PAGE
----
This week’s Review happily carries a One View from Village Commissioner Tom Mannix. It is an intriguing, though perhaps somewhat rushed, proposal on a method to fund and organize the suddenly supported Culture Park proposal for the village-owned Altenheim property.
We’ve thought Ralph DiFebo’s concept of a destination outdoor amphitheater surrounded by an array of more neighborhood focused amenities is ambitious, lovely and as carefully developed as a small band of dedicated volunteers can make it. We’ve reported on and editorialized about DiFebo & Friends’ dedicated efforts on this over the past couple of years in hopes of keeping the concept alive in the face of the overwhelming silence that has come from village hall on the topic of this fabulous piece of land.
Now, after seeking some sign of support from village hall for months and months, DiFebo was put on the council agenda a couple of weeks back, made a 30-minute presentation and, just like that, Culture Park was deemed to be “it.”
All along we’ve assumed, and we know DiFebo assumed, that the village would appoint some sort of Altenheim planning commission to solicit and vet multiple ideas for how to use this 11-acre treasure. That never happened. So be it. As noted, we think the Culture Park concept is great.
But it still needs vetting. It needs more critical analysis. It needs to be tugged and poked in a loving but tough public process. And obviously, a key piece of that analysis has to do with financing a multimillion-dollar project. Another vital discussion has to do with long-term ownership of this now publicly owned parcel and how Culture Park would be organized and governed.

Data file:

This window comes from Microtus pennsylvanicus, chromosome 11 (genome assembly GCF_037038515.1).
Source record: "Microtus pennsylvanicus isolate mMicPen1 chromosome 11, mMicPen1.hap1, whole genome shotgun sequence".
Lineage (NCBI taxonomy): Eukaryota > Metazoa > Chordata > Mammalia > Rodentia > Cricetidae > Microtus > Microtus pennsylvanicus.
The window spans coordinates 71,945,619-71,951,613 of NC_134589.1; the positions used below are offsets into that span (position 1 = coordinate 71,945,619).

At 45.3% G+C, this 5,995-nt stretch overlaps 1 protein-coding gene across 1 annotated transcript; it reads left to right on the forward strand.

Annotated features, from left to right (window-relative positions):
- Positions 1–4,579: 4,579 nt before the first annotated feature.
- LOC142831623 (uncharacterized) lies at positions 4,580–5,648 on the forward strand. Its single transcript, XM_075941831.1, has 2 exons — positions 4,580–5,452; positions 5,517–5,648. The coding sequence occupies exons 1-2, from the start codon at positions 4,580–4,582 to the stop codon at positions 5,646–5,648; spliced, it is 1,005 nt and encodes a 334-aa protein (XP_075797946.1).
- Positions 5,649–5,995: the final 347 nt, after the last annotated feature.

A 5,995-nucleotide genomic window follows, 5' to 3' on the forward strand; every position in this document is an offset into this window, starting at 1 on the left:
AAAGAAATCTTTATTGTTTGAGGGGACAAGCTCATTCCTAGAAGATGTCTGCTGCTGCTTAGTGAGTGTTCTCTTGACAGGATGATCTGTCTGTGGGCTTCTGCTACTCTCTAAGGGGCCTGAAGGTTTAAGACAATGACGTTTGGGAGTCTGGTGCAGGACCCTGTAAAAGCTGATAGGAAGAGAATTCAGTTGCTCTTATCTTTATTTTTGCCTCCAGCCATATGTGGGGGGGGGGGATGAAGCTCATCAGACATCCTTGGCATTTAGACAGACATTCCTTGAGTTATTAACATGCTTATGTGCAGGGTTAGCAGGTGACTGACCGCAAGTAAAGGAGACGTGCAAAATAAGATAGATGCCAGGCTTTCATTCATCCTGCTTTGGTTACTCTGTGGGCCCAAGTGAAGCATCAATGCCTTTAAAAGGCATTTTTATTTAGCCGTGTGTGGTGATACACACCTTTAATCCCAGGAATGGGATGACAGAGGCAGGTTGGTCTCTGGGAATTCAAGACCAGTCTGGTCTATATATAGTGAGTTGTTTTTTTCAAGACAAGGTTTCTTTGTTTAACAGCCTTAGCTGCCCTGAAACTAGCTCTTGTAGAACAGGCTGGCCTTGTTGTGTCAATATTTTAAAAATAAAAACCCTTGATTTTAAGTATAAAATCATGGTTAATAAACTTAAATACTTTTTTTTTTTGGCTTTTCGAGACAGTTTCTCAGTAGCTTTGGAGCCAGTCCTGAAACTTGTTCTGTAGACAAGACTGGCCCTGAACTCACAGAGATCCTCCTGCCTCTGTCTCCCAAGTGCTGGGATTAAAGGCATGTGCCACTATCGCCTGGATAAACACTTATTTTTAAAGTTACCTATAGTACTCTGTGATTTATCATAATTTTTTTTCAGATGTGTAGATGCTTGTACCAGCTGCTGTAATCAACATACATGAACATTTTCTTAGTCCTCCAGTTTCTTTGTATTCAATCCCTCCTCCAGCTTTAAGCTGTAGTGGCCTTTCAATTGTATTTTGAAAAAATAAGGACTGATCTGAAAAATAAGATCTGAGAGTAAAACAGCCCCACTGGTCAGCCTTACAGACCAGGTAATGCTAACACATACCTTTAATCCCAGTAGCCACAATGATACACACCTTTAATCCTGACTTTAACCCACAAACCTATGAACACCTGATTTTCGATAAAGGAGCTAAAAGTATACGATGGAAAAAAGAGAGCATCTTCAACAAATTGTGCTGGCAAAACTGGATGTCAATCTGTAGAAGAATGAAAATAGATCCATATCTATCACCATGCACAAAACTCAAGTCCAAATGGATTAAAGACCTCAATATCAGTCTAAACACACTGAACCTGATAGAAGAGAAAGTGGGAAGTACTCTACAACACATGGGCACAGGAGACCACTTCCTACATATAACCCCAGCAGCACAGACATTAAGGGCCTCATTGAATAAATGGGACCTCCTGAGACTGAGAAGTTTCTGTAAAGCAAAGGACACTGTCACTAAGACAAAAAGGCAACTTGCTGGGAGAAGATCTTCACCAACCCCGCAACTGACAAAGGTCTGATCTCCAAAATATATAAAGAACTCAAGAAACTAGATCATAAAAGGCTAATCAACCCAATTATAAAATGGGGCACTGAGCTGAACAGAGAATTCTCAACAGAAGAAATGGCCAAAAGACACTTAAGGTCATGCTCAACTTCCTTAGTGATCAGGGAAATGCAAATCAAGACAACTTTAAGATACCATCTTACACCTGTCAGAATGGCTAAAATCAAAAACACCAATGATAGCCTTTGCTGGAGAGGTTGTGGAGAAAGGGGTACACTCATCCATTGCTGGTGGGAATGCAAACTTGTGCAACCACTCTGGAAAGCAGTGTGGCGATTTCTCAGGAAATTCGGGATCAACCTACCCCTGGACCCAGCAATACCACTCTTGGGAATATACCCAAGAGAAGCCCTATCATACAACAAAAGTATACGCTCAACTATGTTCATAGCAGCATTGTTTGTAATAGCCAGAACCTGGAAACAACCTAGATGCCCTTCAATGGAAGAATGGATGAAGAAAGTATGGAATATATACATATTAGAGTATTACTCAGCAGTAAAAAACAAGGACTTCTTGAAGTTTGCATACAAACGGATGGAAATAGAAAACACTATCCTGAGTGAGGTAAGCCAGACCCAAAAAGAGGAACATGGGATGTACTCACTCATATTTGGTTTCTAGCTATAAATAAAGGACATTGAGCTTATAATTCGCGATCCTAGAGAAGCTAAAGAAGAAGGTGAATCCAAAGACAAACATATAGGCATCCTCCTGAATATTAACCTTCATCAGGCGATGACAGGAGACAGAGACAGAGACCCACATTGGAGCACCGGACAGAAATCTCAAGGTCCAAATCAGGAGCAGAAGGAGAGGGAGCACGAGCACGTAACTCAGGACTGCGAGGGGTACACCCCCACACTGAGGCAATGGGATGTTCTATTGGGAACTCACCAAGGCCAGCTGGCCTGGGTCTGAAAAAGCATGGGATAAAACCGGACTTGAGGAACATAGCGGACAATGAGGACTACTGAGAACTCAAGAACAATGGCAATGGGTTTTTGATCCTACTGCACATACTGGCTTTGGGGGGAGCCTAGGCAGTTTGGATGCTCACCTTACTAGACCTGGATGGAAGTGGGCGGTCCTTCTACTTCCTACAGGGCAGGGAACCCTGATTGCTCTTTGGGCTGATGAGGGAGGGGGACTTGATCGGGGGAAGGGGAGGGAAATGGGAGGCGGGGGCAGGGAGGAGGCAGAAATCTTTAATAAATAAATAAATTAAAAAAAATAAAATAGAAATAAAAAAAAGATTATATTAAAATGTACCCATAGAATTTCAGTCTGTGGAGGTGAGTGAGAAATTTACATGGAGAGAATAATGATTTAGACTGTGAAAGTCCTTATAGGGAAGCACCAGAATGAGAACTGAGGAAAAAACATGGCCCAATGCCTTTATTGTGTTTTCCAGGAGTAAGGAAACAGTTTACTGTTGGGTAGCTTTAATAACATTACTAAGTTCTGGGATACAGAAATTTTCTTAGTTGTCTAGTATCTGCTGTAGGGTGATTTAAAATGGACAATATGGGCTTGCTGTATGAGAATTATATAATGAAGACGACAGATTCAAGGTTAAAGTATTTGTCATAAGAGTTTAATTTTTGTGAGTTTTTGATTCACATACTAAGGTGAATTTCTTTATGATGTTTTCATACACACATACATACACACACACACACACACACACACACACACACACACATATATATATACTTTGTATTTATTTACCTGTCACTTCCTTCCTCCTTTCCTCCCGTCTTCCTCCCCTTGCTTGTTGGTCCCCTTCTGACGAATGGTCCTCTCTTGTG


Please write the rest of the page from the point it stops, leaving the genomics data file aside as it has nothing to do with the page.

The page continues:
Which brings us to Mannix’s essay. First, thank you, Commissioner, for sharing your idea publicly. That’s how worthy public discussions start. Second, the governance/financing model suggested by Mannix is a fascinating one and absolutely needs to be on the short list of options. He is looking back at an obscure, some would say inside, piece of state legislation from the 1990s which authorized creation of a Forest Park Civic Center Authority. Neighboring River Forest won the same seldom-granted privilege in that era and used it to create the River Forest Community Center on Madison and Thatcher.
Powerfully, the civic center model comes with taxing authority via referendum. And, says Mannix, it would or could allow the village to retain ownership of the land which may or may not be essential.
Here’s where we urge a pause in Forest Park’s troubling tendency to do absolutely nothing and then leap off the high dive. Mannix suggests that the membership of the five- member board for a Civic Center Authority could be appointed as soon as the council’s next meeting. Whoa!
Rightly he calls for the appointment of Ralph DiFebo to the board and wisely suggests the inclusion of a resident of the Altenheim. But all in good time.
Finally, unexpectedly, we are at the starting gate for an Altenheim project. Let’s appoint a commission, set some parameters and a timeline and dig into this possibility.